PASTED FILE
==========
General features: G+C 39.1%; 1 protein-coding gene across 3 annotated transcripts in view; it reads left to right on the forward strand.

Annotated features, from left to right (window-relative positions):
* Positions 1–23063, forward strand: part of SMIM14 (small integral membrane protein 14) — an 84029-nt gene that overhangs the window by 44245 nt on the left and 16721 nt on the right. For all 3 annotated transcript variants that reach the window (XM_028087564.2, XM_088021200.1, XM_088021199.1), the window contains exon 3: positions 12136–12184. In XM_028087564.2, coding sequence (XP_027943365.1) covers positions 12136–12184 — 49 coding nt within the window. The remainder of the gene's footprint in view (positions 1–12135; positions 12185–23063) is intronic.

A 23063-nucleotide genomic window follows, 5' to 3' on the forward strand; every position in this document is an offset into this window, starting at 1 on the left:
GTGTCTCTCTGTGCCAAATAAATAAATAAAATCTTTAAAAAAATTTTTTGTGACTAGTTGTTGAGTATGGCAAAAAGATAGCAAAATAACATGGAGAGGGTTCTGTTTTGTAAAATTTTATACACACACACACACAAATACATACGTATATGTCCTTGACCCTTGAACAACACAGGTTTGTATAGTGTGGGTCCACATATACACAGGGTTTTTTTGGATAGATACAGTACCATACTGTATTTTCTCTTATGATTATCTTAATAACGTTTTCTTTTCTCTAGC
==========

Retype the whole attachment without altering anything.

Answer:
General features: G+C 39.1%; 1 protein-coding gene across 3 annotated transcripts in view; it reads left to right on the forward strand.

Annotated features, from left to right (window-relative positions):
* Positions 1–23063, forward strand: part of SMIM14 (small integral membrane protein 14) — an 84029-nt gene that overhangs the window by 44245 nt on the left and 16721 nt on the right. For all 3 annotated transcript variants that reach the window (XM_028087564.2, XM_088021200.1, XM_088021199.1), the window contains exon 3: positions 12136–12184. In XM_028087564.2, coding sequence (XP_027943365.1) covers positions 12136–12184 — 49 coding nt within the window. The remainder of the gene's footprint in view (positions 1–12135; positions 12185–23063) is intronic.

A 23063-nucleotide genomic window follows, 5' to 3' on the forward strand; every position in this document is an offset into this window, starting at 1 on the left:
GTGTCTCTCTGTGCCAAATAAATAAATAAAATCTTTAAAAAAATTTTTTGTGACTAGTTGTTGAGTATGGCAAAAAGATAGCAAAATAACATGGAGAGGGTTCTGTTTTGTAAAATTTTATACACACACACACACAAATACATACGTATATGTCCTTGACCCTTGAACAACACAGGTTTGTATAGTGTGGGTCCACATATACACAGGGTTTTTTTGGATAGATACAGTACCATACTGTATTTTCTCTTATGATTATCTTAATAACGTTTTCTTTTCTCTAGC